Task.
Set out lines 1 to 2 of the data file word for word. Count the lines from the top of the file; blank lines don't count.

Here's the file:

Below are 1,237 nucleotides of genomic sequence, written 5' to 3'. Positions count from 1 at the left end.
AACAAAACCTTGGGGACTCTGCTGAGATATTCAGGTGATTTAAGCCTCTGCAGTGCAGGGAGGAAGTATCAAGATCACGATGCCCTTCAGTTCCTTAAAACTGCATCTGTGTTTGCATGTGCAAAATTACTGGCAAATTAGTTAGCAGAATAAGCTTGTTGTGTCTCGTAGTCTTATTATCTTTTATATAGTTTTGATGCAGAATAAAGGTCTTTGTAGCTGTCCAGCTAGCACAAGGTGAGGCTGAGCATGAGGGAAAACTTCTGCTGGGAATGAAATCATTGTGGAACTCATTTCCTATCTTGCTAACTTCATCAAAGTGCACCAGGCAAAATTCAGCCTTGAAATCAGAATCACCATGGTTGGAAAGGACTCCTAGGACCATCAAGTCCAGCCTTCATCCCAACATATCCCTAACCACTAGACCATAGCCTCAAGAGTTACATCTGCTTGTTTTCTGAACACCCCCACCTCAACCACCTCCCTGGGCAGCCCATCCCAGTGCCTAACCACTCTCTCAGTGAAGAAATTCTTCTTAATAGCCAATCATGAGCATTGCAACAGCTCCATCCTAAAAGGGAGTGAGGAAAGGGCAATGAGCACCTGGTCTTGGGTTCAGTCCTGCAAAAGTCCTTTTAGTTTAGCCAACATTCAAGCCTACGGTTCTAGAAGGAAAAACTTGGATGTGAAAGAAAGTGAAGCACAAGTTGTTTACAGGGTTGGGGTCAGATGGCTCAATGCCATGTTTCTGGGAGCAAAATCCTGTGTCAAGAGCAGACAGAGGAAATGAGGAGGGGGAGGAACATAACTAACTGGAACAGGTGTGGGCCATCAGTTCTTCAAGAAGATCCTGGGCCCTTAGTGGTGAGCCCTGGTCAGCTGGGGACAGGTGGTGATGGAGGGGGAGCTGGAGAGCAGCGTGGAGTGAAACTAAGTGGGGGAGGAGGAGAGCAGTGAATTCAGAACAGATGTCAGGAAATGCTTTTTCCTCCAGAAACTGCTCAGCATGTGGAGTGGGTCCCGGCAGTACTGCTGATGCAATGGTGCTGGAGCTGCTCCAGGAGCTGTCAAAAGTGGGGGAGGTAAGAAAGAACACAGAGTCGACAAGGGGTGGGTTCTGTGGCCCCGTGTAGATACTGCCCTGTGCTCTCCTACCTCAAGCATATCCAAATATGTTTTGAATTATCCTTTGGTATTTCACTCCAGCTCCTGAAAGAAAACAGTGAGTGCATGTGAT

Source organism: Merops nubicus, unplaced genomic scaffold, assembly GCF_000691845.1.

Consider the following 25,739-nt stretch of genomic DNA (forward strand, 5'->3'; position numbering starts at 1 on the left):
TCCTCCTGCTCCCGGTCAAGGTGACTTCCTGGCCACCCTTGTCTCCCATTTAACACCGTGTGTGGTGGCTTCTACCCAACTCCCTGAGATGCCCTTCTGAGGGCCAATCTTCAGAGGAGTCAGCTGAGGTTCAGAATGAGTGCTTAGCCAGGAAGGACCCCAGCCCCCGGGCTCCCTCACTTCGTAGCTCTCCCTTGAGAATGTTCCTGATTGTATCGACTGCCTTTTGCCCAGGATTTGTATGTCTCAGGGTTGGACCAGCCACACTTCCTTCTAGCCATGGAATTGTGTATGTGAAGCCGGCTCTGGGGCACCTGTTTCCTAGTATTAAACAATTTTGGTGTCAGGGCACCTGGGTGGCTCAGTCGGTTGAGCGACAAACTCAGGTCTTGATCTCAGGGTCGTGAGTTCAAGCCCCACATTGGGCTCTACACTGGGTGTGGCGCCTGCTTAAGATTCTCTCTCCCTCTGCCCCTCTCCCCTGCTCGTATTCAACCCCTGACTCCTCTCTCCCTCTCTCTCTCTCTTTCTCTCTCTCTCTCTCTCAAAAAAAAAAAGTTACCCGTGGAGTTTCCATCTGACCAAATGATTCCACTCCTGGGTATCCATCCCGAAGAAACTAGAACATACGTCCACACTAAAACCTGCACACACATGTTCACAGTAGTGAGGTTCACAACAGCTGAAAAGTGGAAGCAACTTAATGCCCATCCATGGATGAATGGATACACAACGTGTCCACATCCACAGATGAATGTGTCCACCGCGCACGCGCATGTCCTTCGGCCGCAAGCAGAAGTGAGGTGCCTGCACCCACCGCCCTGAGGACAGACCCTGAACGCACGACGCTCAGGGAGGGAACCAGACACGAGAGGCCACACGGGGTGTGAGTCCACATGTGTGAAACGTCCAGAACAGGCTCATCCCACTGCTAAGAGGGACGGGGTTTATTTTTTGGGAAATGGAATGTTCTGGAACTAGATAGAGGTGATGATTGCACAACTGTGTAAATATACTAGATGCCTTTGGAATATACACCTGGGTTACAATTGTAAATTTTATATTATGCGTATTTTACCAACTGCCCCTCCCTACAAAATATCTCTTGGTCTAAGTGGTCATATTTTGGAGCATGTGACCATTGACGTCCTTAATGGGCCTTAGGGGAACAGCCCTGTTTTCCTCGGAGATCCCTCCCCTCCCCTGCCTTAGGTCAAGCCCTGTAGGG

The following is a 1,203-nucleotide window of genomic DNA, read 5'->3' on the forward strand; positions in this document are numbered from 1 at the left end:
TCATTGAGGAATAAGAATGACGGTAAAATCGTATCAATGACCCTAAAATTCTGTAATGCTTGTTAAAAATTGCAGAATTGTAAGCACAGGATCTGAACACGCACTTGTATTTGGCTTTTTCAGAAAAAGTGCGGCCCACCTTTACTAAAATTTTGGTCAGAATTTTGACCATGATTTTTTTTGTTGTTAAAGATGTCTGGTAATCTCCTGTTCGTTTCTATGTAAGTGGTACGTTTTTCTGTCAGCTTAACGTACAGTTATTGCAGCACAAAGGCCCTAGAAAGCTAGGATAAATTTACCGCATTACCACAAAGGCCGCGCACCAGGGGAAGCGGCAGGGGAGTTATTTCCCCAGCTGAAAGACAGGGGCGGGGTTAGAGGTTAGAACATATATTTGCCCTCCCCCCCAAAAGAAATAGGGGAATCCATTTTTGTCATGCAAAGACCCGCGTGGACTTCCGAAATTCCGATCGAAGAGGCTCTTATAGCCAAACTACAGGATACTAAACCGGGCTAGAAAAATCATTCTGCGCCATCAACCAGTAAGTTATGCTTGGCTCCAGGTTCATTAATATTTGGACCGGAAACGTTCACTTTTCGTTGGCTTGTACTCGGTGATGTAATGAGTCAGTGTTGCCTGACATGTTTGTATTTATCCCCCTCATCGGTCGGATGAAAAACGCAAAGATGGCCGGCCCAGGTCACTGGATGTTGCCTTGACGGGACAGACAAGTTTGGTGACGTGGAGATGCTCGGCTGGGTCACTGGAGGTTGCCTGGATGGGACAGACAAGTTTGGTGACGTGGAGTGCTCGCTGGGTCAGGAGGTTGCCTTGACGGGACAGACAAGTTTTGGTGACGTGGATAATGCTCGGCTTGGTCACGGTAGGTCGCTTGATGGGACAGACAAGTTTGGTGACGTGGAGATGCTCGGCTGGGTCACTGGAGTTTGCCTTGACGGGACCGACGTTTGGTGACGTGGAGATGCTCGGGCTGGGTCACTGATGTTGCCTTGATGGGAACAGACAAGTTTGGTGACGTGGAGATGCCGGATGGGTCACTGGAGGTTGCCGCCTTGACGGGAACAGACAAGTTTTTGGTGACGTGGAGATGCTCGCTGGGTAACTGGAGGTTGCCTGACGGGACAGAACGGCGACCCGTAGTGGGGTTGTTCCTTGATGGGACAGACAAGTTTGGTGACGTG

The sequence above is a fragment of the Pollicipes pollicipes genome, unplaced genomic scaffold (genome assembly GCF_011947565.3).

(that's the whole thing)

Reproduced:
Below are 1,237 nucleotides of genomic sequence, written 5' to 3'. Positions count from 1 at the left end.
AACAAAACCTTGGGGACTCTGCTGAGATATTCAGGTGATTTAAGCCTCTGCAGTGCAGGGAGGAAGTATCAAGATCACGATGCCCTTCAGTTCCTTAAAACTGCATCTGTGTTTGCATGTGCAAAATTACTGGCAAATTAGTTAGCAGAATAAGCTTGTTGTGTCTCGTAGTCTTATTATCTTTTATATAGTTTTGATGCAGAATAAAGGTCTTTGTAGCTGTCCAGCTAGCACAAGGTGAGGCTGAGCATGAGGGAAAACTTCTGCTGGGAATGAAATCATTGTGGAACTCATTTCCTATCTTGCTAACTTCATCAAAGTGCACCAGGCAAAATTCAGCCTTGAAATCAGAATCACCATGGTTGGAAAGGACTCCTAGGACCATCAAGTCCAGCCTTCATCCCAACATATCCCTAACCACTAGACCATAGCCTCAAGAGTTACATCTGCTTGTTTTCTGAACACCCCCACCTCAACCACCTCCCTGGGCAGCCCATCCCAGTGCCTAACCACTCTCTCAGTGAAGAAATTCTTCTTAATAGCCAATCATGAGCATTGCAACAGCTCCATCCTAAAAGGGAGTGAGGAAAGGGCAATGAGCACCTGGTCTTGGGTTCAGTCCTGCAAAAGTCCTTTTAGTTTAGCCAACATTCAAGCCTACGGTTCTAGAAGGAAAAACTTGGATGTGAAAGAAAGTGAAGCACAAGTTGTTTACAGGGTTGGGGTCAGATGGCTCAATGCCATGTTTCTGGGAGCAAAATCCTGTGTCAAGAGCAGACAGAGGAAATGAGGAGGGGGAGGAACATAACTAACTGGAACAGGTGTGGGCCATCAGTTCTTCAAGAAGATCCTGGGCCCTTAGTGGTGAGCCCTGGTCAGCTGGGGACAGGTGGTGATGGAGGGGGAGCTGGAGAGCAGCGTGGAGTGAAACTAAGTGGGGGAGGAGGAGAGCAGTGAATTCAGAACAGATGTCAGGAAATGCTTTTTCCTCCAGAAACTGCTCAGCATGTGGAGTGGGTCCCGGCAGTACTGCTGATGCAATGGTGCTGGAGCTGCTCCAGGAGCTGTCAAAAGTGGGGGAGGTAAGAAAGAACACAGAGTCGACAAGGGGTGGGTTCTGTGGCCCCGTGTAGATACTGCCCTGTGCTCTCCTACCTCAAGCATATCCAAATATGTTTTGAATTATCCTTTGGTATTTCACTCCAGCTCCTGAAAGAAAACAGTGAGTGCATGTGAT